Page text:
"No, Roo-dee," said Karlis as he assisted Ricky in picking good meat from the turkey carcass. The men attended their task with great seriousness, knowing that the alternative was doing dishes. Allied at last, they sat in the bright kitchen, working to fill a tupperware container. Ruthie was awake again, and spry: dancing, dancing, dancing in her Hooter's shirt. No one had yet found the regurgitated wing skin behind the couch, so she was still everyone's sweetheart. Paul had been persuaded to haul the beer bottles out to the recycling bin to reduce the alarming appearance of the counter tops.
Up in the guest room Isis waited for Amy to appear. After five minutes she grew bored, pulled a chair up to the window and opened it. By the time her niece finally showed, a third of the joint was already blown.
Amy pulled up a second chair. Isis did not offer her a hit. She puffed out into the wet, cool air, making little perfumed clouds that sailed on a lateral plane, dissipating slowly. "How long do you plan to stick it out?" asked Isis.
Pretending to misunderstand the question, Amy replied, "We'll hit the road at seven I guess."
Isis let it slide. "There are easier ways to go about this. Did you know that in '83 I used to be a Krishna chick?"
"I heard about that. You were trailing some guy, right?"
"Some guy? My husband, yeah."
Amy's silence was smug.
"You're making my point for me. There's always a guy with these things. I mean let's face it, women don't independently convert to Islam."
Then Amy explained, "He deserves this."
Isis was a little surprised, but not confused. Wrongly, she had assumed there was a boyfriend angle, but devotion and punishment so closely resemble one another.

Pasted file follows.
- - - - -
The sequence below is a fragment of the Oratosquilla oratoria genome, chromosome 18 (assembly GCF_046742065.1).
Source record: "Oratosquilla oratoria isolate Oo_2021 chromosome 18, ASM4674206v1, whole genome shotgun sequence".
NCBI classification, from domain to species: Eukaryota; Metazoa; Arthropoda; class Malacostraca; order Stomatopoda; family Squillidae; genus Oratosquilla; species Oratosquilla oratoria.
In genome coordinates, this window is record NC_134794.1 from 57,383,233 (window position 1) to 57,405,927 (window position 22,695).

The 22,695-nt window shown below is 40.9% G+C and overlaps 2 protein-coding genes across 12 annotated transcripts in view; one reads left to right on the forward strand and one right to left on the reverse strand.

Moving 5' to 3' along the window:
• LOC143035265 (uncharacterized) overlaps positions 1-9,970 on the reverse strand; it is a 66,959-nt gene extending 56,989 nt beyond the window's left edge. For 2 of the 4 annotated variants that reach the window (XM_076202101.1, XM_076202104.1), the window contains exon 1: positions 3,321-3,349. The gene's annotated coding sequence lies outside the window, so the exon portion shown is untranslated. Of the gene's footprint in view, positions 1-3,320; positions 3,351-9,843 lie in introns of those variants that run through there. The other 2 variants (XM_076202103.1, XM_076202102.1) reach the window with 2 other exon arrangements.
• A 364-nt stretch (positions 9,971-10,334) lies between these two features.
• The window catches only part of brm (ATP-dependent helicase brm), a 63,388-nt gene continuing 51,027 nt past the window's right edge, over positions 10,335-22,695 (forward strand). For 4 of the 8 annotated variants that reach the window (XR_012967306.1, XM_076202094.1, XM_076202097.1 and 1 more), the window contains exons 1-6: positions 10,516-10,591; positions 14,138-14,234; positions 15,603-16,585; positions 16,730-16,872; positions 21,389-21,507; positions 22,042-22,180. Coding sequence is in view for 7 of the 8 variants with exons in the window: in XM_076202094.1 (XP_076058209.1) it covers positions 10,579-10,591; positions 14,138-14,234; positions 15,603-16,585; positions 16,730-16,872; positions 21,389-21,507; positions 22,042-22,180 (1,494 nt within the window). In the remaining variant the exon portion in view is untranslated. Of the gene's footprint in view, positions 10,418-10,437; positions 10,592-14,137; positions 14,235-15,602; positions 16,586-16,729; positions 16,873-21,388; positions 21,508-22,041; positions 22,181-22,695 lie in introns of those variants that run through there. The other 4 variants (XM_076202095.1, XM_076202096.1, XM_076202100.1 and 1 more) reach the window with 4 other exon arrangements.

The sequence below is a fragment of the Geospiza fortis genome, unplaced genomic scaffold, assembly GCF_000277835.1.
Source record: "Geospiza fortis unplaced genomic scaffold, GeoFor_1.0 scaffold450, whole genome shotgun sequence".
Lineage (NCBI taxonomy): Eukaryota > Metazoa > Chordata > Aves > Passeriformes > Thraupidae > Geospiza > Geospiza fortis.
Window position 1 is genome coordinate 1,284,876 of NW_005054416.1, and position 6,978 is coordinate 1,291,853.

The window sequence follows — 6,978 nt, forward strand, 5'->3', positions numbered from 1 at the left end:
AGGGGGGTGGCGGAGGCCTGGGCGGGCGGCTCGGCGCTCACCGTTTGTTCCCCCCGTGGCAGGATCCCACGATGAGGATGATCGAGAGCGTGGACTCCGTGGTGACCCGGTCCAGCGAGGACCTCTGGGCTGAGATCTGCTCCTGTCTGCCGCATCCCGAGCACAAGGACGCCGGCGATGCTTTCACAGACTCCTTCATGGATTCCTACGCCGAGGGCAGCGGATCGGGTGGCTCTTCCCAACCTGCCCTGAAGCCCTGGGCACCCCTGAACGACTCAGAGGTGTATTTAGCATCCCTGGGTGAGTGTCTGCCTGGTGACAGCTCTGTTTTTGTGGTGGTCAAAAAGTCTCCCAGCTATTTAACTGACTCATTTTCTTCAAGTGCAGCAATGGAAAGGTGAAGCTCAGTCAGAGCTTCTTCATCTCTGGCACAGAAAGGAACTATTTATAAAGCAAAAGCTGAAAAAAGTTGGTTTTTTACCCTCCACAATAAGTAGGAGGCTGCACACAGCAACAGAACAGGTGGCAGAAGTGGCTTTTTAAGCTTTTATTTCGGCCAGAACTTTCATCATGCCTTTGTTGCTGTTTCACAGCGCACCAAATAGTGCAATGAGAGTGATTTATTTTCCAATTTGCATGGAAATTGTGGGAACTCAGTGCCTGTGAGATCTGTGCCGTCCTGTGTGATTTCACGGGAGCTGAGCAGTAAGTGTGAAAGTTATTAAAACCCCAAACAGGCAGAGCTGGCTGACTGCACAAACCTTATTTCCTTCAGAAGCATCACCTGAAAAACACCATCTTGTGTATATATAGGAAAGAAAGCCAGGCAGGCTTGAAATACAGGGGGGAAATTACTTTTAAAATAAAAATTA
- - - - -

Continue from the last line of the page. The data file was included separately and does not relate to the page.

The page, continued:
He deserves this.
"Okay, maybe. But you don't."
The child did not respond.
"In case you haven't noticed, Islam is the new homosexuality. That veil might cover up your pimples, but you're just not safe wearing that thing."
Amy shrugged, which looked all wrong; a burqa makes an uneasy frame for certain attitudes.
"Oh for fuck's sake, Amy."
Amy stared out the window, tracking a little pot cloud as it floated into branches. "Did you know Daddy used to be in the Klan?"
"He wasn't in the Klan. He and Louisa liked to hang out with some sketchy friends." Isis pinched the end of the joint and slipped it back into a stained blue satin pouch. "Yeah, I knew."
"I found snapshots."
"Nothing. Just dumb stuff. Dress-up and posing. I had to think about it for a long time. Then I borrowed this outfit from my friend at school."
"I applaud the gesture, I do. But I've been there, and you have to trust me when I say it isn't worth it."
"I'm going to ask this Salvadoran guy to the prom. The black boy in my class is going steady with someone. And I ordered my own caftan and stuff online. There's special underwear. The web site shows customer quotes, like: 'my burqa makes me feel protected and free.'"
"That's a riot," growled Isis. "But you can't do it this way. You'll be hurt."
Amy shook her head. "I don't think so. This is working."
"You're fooling yourself. My thing turned out pretty bad."
Amy scratched her scalp hard through the black fabric.
"Is it tight?"
"It's supposed to be."
"Great. I don't like where I have to go with this, but since you aren't taking me seriously—"